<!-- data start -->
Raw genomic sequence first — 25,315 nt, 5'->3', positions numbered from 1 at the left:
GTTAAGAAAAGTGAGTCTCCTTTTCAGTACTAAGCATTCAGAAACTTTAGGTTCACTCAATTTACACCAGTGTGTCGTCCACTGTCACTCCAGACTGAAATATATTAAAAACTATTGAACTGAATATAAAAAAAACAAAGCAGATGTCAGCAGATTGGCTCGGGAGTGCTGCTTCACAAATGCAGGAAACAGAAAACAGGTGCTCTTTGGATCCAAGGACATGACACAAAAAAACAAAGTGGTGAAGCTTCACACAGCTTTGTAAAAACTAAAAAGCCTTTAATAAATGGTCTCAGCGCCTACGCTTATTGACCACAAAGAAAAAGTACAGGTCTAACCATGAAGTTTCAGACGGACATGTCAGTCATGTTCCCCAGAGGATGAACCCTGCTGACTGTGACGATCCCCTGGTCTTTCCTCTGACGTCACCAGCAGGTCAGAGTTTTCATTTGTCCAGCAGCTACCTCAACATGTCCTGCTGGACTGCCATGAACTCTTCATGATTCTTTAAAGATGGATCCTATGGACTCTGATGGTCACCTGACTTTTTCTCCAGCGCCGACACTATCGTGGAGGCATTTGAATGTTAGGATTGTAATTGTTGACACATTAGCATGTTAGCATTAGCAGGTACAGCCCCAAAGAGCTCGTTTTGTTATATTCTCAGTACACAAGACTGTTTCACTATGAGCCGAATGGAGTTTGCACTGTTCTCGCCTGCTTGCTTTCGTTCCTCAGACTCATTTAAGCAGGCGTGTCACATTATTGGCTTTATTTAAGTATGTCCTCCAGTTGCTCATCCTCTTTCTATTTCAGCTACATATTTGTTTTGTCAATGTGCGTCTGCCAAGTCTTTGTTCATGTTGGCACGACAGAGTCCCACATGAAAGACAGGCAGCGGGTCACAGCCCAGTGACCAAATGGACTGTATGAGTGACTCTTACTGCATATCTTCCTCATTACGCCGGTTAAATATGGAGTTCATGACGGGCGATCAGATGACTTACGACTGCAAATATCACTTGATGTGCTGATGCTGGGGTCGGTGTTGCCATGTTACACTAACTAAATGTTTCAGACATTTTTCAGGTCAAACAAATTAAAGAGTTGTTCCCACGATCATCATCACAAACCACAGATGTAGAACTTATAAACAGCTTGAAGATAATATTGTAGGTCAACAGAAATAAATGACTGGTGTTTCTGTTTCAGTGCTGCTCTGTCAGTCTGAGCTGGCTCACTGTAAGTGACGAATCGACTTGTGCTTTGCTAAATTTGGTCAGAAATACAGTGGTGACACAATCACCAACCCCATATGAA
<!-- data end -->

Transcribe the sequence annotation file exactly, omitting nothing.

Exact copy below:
Raw genomic sequence first — 25,315 nt, 5'->3', positions numbered from 1 at the left:
GTTAAGAAAAGTGAGTCTCCTTTTCAGTACTAAGCATTCAGAAACTTTAGGTTCACTCAATTTACACCAGTGTGTCGTCCACTGTCACTCCAGACTGAAATATATTAAAAACTATTGAACTGAATATAAAAAAAACAAAGCAGATGTCAGCAGATTGGCTCGGGAGTGCTGCTTCACAAATGCAGGAAACAGAAAACAGGTGCTCTTTGGATCCAAGGACATGACACAAAAAAACAAAGTGGTGAAGCTTCACACAGCTTTGTAAAAACTAAAAAGCCTTTAATAAATGGTCTCAGCGCCTACGCTTATTGACCACAAAGAAAAAGTACAGGTCTAACCATGAAGTTTCAGACGGACATGTCAGTCATGTTCCCCAGAGGATGAACCCTGCTGACTGTGACGATCCCCTGGTCTTTCCTCTGACGTCACCAGCAGGTCAGAGTTTTCATTTGTCCAGCAGCTACCTCAACATGTCCTGCTGGACTGCCATGAACTCTTCATGATTCTTTAAAGATGGATCCTATGGACTCTGATGGTCACCTGACTTTTTCTCCAGCGCCGACACTATCGTGGAGGCATTTGAATGTTAGGATTGTAATTGTTGACACATTAGCATGTTAGCATTAGCAGGTACAGCCCCAAAGAGCTCGTTTTGTTATATTCTCAGTACACAAGACTGTTTCACTATGAGCCGAATGGAGTTTGCACTGTTCTCGCCTGCTTGCTTTCGTTCCTCAGACTCATTTAAGCAGGCGTGTCACATTATTGGCTTTATTTAAGTATGTCCTCCAGTTGCTCATCCTCTTTCTATTTCAGCTACATATTTGTTTTGTCAATGTGCGTCTGCCAAGTCTTTGTTCATGTTGGCACGACAGAGTCCCACATGAAAGACAGGCAGCGGGTCACAGCCCAGTGACCAAATGGACTGTATGAGTGACTCTTACTGCATATCTTCCTCATTACGCCGGTTAAATATGGAGTTCATGACGGGCGATCAGATGACTTACGACTGCAAATATCACTTGATGTGCTGATGCTGGGGTCGGTGTTGCCATGTTACACTAACTAAATGTTTCAGACATTTTTCAGGTCAAACAAATTAAAGAGTTGTTCCCACGATCATCATCACAAACCACAGATGTAGAACTTATAAACAGCTTGAAGATAATATTGTAGGTCAACAGAAATAAATGACTGGTGTTTCTGTTTCAGTGCTGCTCTGTCAGTCTGAGCTGGCTCACTGTAAGTGACGAATCGACTTGTGCTTTGCTAAATTTGGTCAGAAATACAGTGGTGACACAATCACCAACCCCATATGAA